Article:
Past Challenges

Before Hunter Harrison, the prevailing view was more locomotives, more railcars, and more crews allow for the movement of more volume. But because track and yard capacity is finite, adding more equipment creates congestion and slows the system. While it is counterintuitive, reducing fleet size enables a road to move more volume by running fewer (longer) trains, faster. ‘Scheduled’ service results in better asset utilization and higher profits.

For example, CSX’s ‘operating ratio’ (its operating cost as a share of revenue, the industry’s leading benchmark for efficient operations) dropped to 58.7%, a third-quarter record, while third-quarter profit increased 106%.

CSX’s Revolution

The results CSX is delivering are pushing the remaining U.S. Class Ones to consider adopting similar strategies as North American railroad executives face investor pressure. By rigorously scheduling service and eliminating bottlenecks, ‘Precision Scheduled Railroading (“PSR”)’ transports the same or more freight with less capital in the form of railcars, locomotives, and classification yards. Classification yards are choke points that slow traffic.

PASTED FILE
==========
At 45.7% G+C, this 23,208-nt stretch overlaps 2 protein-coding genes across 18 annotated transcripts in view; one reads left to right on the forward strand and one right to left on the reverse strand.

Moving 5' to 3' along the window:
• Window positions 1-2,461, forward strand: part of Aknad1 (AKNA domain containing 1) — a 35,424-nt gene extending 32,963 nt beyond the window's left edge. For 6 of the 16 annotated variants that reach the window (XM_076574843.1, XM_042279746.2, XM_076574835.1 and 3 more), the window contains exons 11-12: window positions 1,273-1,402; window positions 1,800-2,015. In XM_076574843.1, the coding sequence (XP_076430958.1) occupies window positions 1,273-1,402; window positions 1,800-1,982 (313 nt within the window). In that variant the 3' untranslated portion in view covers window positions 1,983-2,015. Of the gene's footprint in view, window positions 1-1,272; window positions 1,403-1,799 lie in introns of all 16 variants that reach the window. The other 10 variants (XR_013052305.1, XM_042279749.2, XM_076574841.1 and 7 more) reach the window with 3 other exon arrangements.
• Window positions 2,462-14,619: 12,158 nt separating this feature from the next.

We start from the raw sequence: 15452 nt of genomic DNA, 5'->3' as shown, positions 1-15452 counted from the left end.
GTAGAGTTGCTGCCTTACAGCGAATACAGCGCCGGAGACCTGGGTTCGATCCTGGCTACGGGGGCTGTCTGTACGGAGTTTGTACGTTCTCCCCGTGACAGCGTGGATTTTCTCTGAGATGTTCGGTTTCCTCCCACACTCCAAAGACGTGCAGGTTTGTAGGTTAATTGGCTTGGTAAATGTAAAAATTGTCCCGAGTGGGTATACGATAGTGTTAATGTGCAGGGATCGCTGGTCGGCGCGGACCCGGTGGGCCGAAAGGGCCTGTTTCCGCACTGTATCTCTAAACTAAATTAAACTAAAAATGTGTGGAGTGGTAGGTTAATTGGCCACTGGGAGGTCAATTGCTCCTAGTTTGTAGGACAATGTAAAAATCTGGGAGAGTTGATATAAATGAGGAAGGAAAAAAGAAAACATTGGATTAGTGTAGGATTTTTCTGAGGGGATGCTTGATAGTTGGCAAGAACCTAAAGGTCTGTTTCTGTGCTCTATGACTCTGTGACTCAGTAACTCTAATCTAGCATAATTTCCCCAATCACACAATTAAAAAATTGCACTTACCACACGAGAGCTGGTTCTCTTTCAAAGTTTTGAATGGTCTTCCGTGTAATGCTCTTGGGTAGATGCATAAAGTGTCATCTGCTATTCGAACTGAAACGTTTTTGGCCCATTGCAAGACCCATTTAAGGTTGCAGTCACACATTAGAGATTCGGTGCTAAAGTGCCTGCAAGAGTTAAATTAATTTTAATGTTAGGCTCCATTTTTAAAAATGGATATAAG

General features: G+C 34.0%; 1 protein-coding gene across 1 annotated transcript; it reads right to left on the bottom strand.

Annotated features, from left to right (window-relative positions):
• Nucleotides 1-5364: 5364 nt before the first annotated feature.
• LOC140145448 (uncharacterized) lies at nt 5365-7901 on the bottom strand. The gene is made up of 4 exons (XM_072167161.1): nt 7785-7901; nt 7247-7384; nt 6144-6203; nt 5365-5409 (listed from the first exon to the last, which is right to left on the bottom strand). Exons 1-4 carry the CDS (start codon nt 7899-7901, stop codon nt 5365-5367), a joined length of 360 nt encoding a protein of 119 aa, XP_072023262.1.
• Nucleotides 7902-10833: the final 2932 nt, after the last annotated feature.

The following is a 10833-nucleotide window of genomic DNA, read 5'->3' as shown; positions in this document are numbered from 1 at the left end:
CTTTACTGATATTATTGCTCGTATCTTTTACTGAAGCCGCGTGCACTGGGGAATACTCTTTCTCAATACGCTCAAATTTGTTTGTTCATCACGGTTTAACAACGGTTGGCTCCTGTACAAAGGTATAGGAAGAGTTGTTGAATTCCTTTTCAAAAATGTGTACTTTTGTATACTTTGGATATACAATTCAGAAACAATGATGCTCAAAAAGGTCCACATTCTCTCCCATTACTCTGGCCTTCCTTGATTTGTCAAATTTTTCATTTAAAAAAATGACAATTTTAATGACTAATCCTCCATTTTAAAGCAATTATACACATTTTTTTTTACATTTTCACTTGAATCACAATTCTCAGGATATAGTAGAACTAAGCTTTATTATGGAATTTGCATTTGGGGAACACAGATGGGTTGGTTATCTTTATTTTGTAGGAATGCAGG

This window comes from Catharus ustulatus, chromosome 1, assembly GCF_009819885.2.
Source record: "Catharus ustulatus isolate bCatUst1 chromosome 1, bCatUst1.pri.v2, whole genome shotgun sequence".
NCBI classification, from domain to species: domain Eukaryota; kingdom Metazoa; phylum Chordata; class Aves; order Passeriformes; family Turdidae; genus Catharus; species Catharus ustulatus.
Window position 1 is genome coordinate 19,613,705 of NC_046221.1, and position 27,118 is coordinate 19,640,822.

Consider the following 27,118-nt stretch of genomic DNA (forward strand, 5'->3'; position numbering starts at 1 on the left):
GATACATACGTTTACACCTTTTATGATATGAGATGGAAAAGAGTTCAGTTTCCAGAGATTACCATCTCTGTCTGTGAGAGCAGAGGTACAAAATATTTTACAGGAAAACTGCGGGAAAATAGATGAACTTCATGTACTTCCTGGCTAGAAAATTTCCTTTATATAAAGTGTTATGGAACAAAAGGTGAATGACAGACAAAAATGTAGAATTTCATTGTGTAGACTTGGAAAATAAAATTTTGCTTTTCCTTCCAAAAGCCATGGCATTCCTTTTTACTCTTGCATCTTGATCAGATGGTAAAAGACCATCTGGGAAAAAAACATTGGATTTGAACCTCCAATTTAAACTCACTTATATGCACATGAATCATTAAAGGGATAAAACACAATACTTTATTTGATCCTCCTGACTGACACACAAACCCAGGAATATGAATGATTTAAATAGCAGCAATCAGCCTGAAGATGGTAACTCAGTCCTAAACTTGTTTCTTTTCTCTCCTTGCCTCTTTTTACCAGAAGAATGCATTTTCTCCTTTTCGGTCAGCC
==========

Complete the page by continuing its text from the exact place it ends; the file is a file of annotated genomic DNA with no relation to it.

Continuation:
After dropping out of Memphis State to work as a dispatcher in a rail switch tower, he said: “It was then I learned that how you arrange schedules and manage assets are the key.” In his eight months at CSX, Hunter Harrison converted no fewer than 7 of CSX’s 12 hump yards into ‘flat-switching’ (by a locomotive on yard tracks) facilities resulting in faster deliveries from origin to destination.

Hunter Harrison’s legacy? Root out schedule inefficiencies, minimize asynchronous traffic flows, reduce cost, and create opportunities for timely ‘scheduled’ delivery. Focusing on efficient network operations results in maximum use of existing equipment and ultimately will change how the industry invests.

A Locomotive Industry Shift

Union Pacific is moving to follow the same playbook. It has idled 625 locomotives, with plans for idling another 150 by the end of this year while removing 6,000 cars from its network with plans to cut an additional 10,000 railcars over the near term. Compare PSR to airline network operations. Aircraft fly on schedules with minimum time on the ground. The efficient use of aircraft results in less investment and improved yields. ‘Scheduling’ operations allows matching of staffing, asset levels, and work sequences accurately. CSX results demonstrate this.

As Class Ones effectively implement PSR, network and terminal velocities will improve. Improving service will grow market share, take traffic from the highway, and deliver enhanced financial results for both the Class Ones and shippers, thus enticing new private investment in rail assets.

The Goal? Right-sizing capacity while implementing efficient asset management techniques. The results? Timely deliveries, improved returns on invested capital, and satisfied customers. Rail equipment knowledge creates opportunities that unlock portfolio values in this environment. Interested? Call RESIDCO.

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